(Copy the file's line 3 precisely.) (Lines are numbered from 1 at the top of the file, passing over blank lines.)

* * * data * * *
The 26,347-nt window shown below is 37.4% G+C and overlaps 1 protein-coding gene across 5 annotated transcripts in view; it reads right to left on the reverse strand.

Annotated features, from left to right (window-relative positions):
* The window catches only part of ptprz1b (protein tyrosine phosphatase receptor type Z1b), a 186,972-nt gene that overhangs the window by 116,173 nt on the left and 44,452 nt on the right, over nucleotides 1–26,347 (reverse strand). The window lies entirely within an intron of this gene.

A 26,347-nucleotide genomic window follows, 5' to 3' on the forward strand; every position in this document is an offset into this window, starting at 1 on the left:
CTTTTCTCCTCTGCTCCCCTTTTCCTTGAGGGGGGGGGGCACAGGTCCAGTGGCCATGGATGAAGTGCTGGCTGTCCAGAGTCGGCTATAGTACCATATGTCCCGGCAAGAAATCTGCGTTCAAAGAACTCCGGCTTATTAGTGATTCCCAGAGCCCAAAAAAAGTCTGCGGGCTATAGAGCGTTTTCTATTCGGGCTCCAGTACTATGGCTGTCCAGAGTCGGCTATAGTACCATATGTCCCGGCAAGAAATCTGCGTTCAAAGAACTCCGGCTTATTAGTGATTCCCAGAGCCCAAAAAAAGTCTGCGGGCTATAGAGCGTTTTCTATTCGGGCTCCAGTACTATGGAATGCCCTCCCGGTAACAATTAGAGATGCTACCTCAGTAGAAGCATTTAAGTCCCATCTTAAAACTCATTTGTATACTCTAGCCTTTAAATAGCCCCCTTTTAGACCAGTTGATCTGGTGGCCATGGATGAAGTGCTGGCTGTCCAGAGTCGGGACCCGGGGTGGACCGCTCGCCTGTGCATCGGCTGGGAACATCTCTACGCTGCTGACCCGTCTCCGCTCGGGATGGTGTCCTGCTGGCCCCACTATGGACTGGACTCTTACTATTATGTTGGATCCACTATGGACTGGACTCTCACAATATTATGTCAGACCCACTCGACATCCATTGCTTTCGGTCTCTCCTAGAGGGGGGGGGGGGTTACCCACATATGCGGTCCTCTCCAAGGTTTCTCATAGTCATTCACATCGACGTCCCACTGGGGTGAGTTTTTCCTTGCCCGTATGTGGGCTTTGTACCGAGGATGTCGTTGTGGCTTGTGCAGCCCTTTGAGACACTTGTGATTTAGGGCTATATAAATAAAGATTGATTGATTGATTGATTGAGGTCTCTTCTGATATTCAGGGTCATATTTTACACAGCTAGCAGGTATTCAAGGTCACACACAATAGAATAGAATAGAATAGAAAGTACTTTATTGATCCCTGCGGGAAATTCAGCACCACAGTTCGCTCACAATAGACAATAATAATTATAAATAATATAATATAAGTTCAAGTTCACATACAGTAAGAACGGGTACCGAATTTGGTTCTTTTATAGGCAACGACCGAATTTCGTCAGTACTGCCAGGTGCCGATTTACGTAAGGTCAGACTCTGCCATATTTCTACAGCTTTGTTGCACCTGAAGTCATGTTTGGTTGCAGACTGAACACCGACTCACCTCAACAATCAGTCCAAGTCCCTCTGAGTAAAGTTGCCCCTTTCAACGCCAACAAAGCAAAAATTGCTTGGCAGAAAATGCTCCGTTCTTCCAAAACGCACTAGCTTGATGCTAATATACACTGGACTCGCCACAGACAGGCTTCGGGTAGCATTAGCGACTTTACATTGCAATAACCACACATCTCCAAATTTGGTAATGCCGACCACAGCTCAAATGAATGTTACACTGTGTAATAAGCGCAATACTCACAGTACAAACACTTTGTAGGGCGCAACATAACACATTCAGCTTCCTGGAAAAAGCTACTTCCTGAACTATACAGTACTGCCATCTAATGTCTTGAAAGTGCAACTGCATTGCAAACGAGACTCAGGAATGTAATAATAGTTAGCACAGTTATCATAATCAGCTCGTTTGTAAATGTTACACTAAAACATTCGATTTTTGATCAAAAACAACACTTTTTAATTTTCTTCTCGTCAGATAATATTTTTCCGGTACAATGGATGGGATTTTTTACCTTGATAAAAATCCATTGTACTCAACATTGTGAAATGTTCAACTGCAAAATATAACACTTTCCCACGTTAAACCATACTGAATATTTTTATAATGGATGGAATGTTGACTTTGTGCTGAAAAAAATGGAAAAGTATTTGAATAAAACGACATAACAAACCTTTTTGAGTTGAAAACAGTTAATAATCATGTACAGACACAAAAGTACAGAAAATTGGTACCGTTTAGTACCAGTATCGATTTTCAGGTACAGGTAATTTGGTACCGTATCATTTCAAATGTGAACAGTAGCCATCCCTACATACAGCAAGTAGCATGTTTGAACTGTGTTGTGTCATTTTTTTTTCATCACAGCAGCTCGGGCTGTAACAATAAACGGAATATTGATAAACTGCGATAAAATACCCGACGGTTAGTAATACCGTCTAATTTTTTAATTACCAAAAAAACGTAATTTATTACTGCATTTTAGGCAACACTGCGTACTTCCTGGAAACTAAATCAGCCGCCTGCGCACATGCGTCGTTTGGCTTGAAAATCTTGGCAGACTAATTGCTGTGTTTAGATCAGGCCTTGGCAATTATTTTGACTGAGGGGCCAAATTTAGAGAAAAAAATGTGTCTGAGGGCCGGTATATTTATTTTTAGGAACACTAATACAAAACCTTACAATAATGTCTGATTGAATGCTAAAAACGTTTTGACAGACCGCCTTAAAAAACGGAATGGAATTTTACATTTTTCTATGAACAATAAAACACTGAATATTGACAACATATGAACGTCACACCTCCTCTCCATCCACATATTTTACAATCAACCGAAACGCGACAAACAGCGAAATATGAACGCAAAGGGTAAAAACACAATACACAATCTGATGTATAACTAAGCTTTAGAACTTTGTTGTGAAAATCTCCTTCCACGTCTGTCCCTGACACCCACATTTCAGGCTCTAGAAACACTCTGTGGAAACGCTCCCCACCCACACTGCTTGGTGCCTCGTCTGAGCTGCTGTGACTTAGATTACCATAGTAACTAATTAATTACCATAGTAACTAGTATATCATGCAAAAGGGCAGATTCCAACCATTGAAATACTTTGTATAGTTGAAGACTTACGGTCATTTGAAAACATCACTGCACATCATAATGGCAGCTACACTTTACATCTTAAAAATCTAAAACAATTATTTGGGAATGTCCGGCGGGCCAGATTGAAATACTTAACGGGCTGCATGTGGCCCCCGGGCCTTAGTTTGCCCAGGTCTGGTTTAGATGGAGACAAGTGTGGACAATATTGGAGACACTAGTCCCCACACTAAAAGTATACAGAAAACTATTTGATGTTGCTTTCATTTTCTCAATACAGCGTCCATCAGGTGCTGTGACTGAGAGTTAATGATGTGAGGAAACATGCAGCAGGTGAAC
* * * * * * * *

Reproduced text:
* The window catches only part of ptprz1b (protein tyrosine phosphatase receptor type Z1b), a 186,972-nt gene that overhangs the window by 116,173 nt on the left and 44,452 nt on the right, over nucleotides 1–26,347 (reverse strand). The window lies entirely within an intron of this gene.